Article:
GT: Talk about your history with TARP. You repaid your TARP loan – and divested yourself of Coke stock to do so.
Rogers: If you think about the time when TARP came out, the financial markets were incredibly unsettled. The administration made a decision at that point – a bold decision – that said we are going to unilaterally pump money into the banking system and stabilize it. You can agree or disagree on the merits of that, agree or disagree with the structure; but the fact is it worked. The markets stabilized really fast. We took TARP like every other financial institution – whether you needed it or not wasn’t part of the equation. The equation was you were going to stabilize the financial markets. Then what we did was just work really hard and really fast to pay it back in the most shareholder-friendly way possible. TARP is an old story. We’ve been out of TARP for a couple of years. Banks as a whole have paid back all the principal of TARP and interest, so the government got a nice return on their investment and stabilized the financial markets.
GT: What are the long-term effects of the recession on your bank? Has it changed the way you work with consumers?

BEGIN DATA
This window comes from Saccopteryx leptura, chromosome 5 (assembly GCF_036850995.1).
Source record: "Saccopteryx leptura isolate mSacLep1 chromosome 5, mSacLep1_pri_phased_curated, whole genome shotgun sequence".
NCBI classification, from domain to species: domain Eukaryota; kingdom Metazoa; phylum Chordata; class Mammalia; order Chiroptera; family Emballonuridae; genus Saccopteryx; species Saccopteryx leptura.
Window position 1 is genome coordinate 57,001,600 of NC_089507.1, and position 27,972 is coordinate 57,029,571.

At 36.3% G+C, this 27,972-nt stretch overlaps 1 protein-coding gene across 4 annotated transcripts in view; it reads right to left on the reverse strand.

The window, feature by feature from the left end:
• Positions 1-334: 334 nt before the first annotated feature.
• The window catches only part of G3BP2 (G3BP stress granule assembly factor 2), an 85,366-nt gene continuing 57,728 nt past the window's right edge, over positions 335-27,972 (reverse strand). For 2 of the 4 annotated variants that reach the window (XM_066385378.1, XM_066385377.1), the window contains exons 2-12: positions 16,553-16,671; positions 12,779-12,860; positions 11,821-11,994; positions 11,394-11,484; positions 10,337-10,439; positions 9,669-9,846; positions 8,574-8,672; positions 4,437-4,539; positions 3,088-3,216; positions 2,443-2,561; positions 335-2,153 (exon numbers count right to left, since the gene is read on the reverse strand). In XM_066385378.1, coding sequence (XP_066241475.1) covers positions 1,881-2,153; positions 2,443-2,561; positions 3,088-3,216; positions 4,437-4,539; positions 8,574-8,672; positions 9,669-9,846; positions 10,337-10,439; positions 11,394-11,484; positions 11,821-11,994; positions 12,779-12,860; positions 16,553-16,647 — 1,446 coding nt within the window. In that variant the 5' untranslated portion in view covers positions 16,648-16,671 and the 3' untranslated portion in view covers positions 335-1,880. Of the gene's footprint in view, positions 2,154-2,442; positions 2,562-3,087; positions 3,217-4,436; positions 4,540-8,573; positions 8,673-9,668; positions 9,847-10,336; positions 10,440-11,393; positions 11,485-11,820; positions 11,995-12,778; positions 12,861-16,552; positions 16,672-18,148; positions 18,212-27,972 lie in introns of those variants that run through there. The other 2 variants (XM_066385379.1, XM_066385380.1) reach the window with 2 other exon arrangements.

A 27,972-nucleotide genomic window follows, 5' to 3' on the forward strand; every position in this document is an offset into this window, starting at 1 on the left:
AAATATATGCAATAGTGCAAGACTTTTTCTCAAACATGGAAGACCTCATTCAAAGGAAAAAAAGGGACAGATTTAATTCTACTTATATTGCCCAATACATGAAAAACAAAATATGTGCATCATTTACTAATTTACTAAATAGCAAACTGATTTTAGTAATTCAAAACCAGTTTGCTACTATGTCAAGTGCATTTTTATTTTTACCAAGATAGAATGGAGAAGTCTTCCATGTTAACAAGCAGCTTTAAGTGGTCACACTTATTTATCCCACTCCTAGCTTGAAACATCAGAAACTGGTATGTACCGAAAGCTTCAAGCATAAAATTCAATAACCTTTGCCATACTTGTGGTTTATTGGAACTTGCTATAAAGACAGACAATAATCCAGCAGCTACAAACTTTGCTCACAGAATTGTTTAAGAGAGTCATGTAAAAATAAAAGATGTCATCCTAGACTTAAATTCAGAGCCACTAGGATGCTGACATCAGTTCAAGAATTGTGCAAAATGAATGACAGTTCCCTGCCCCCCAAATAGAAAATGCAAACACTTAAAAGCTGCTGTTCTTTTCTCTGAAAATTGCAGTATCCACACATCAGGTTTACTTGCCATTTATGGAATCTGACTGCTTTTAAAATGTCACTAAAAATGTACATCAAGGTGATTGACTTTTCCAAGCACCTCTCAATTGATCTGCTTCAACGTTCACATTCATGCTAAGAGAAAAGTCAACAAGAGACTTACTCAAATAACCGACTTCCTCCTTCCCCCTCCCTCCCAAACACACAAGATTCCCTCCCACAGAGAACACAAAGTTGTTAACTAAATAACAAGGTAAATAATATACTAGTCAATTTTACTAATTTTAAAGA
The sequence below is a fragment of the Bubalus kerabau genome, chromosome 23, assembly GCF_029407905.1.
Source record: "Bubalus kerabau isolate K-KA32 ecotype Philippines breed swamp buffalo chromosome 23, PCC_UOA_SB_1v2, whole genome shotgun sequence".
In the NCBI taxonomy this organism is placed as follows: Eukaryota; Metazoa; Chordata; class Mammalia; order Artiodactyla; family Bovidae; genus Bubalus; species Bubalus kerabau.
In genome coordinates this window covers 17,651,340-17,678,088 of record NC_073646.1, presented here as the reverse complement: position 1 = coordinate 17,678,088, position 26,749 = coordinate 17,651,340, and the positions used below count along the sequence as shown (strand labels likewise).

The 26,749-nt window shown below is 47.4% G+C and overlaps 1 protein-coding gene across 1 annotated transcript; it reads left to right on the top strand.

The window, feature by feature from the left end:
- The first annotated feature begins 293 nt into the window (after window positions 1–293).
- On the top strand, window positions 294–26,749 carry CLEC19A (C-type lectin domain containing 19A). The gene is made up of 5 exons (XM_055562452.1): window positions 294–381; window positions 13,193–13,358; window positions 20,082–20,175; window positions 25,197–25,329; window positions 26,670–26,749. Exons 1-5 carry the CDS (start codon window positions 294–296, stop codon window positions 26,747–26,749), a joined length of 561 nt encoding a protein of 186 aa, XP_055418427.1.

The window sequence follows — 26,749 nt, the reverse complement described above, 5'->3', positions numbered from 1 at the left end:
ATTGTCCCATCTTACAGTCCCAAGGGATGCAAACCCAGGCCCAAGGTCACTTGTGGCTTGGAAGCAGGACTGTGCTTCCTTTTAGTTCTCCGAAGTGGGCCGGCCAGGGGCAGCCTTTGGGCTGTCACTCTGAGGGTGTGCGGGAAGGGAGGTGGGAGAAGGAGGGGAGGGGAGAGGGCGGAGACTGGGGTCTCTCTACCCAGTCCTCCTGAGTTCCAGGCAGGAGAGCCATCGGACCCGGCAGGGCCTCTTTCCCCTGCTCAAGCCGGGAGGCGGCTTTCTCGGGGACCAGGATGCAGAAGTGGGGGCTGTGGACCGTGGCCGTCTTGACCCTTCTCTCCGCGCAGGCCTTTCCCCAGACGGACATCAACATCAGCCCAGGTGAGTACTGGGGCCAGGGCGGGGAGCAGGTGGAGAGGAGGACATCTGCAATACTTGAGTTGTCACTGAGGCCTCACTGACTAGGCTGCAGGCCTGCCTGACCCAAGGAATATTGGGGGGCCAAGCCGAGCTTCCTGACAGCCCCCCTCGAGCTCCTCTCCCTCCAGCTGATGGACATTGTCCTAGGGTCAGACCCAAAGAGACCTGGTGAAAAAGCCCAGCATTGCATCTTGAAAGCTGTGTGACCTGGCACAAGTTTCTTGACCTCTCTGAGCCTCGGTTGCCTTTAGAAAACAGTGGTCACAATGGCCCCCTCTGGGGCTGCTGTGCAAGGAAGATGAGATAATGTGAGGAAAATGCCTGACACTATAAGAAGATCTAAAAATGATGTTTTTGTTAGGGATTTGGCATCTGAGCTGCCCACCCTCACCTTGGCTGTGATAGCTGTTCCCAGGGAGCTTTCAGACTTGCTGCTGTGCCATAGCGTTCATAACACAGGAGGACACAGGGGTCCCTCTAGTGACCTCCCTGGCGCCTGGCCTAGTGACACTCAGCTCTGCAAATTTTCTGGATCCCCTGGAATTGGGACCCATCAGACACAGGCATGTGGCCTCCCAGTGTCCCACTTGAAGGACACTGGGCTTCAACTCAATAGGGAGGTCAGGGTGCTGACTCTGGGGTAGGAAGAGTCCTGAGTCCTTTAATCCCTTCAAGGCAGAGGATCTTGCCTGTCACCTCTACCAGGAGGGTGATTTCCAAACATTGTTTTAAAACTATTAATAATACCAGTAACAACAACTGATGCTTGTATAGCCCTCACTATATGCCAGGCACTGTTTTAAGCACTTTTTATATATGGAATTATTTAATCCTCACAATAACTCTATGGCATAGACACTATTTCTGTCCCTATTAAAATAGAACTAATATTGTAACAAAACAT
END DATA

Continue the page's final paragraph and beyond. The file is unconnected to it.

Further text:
Rogers: The easy answer is to say regulation is going to change the way we deal with clients. When we come out of a recession, it is logical for more regulations to come to try to resolve the mistakes that were made and be sure they’re not made again in another cycle.
One of our core values and core principles is “client first.” If you focus on clients first and focus on high transparency, regulation shouldn’t be the issue. It’s an additional cost of doing business, but in terms of how you change how you do business with clients – it shouldn’t change. Our job is to understand the client’s needs and respond.
GT: SunTrust has been running a series of warm and fuzzy TV ads. What’s behind that?